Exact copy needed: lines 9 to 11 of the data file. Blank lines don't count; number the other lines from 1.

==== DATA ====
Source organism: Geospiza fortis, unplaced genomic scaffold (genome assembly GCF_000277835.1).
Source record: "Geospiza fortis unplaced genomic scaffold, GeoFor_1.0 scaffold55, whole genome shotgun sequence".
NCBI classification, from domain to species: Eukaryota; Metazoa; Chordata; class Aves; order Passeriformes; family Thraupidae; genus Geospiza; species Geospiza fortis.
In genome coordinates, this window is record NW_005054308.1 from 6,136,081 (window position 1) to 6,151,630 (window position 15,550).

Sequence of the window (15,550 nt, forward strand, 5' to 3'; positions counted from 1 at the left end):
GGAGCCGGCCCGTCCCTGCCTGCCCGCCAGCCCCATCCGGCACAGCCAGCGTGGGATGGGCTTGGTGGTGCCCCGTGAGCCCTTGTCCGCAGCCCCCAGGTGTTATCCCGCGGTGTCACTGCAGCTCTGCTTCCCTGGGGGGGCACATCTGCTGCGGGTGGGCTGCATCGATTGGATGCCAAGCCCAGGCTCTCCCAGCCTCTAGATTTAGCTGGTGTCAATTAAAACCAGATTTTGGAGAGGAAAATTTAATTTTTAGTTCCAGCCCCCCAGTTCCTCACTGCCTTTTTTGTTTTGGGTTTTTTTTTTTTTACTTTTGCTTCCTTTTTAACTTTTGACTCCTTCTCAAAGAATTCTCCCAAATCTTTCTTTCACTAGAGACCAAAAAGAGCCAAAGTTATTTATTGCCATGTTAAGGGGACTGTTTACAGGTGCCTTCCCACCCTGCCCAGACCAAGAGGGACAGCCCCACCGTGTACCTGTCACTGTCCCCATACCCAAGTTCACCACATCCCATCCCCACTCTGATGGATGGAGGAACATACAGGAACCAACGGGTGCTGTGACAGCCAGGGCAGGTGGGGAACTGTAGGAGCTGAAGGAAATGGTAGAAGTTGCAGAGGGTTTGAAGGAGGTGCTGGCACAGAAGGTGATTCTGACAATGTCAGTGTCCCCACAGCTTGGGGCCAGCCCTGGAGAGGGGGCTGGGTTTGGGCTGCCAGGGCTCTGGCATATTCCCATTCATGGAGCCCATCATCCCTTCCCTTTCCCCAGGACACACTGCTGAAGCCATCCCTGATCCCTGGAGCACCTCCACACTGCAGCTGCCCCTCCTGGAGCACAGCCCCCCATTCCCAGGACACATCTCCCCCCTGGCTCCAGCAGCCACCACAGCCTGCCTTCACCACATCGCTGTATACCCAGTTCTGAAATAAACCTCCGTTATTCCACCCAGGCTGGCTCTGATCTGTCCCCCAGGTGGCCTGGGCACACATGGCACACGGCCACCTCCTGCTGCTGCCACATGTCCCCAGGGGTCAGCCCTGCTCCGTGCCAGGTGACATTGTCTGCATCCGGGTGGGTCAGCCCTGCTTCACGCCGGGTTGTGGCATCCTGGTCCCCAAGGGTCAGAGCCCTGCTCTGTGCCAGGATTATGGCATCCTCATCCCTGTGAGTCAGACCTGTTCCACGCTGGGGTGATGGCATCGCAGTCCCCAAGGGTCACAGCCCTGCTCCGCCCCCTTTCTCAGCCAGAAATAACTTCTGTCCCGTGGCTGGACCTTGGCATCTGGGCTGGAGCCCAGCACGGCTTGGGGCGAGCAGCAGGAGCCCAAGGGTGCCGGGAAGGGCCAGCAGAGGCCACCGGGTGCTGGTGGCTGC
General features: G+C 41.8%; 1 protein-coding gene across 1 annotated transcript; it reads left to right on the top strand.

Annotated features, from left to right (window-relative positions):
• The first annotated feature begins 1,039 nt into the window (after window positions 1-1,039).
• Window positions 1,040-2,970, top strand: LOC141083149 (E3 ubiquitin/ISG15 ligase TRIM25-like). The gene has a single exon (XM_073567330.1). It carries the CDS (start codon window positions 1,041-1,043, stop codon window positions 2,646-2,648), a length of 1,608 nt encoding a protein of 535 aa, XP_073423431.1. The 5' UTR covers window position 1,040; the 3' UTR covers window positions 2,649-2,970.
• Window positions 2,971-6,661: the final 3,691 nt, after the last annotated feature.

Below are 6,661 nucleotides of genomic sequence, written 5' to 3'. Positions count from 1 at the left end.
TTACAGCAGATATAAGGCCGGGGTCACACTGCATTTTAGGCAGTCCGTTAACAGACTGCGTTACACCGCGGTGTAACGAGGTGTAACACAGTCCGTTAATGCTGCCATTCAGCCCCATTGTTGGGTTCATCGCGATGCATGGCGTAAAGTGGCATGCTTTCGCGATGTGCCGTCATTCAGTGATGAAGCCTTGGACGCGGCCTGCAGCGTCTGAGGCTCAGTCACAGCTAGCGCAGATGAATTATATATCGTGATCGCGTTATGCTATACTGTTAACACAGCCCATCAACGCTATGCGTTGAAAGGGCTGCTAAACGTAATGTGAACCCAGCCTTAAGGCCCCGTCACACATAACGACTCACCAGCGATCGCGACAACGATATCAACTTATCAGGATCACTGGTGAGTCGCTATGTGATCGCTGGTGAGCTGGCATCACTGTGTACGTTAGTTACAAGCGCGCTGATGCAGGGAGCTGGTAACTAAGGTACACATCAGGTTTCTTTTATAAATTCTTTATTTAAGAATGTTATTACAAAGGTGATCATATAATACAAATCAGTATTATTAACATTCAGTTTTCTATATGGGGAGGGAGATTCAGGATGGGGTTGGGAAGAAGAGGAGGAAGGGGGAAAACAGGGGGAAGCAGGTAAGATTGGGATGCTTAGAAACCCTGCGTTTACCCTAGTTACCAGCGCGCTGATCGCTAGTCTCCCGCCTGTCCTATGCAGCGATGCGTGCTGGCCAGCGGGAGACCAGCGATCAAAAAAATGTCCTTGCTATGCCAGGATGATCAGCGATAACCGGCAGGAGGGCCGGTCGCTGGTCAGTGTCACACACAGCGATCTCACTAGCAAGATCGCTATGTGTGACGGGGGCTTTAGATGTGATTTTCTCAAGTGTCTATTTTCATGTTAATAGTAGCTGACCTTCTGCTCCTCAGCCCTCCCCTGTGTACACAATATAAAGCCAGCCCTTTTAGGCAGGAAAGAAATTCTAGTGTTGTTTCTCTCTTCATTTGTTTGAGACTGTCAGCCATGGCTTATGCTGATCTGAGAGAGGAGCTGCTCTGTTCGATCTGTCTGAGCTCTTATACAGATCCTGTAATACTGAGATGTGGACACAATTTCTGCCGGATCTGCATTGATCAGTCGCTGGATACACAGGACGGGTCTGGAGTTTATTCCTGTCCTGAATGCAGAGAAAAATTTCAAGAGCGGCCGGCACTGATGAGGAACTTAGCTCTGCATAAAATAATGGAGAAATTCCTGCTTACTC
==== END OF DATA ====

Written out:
• The first annotated feature begins 1,039 nt into the window (after window positions 1-1,039).
• Window positions 1,040-2,970, top strand: LOC141083149 (E3 ubiquitin/ISG15 ligase TRIM25-like). The gene has a single exon (XM_073567330.1). It carries the CDS (start codon window positions 1,041-1,043, stop codon window positions 2,646-2,648), a length of 1,608 nt encoding a protein of 535 aa, XP_073423431.1. The 5' UTR covers window position 1,040; the 3' UTR covers window positions 2,649-2,970.
• Window positions 2,971-6,661: the final 3,691 nt, after the last annotated feature.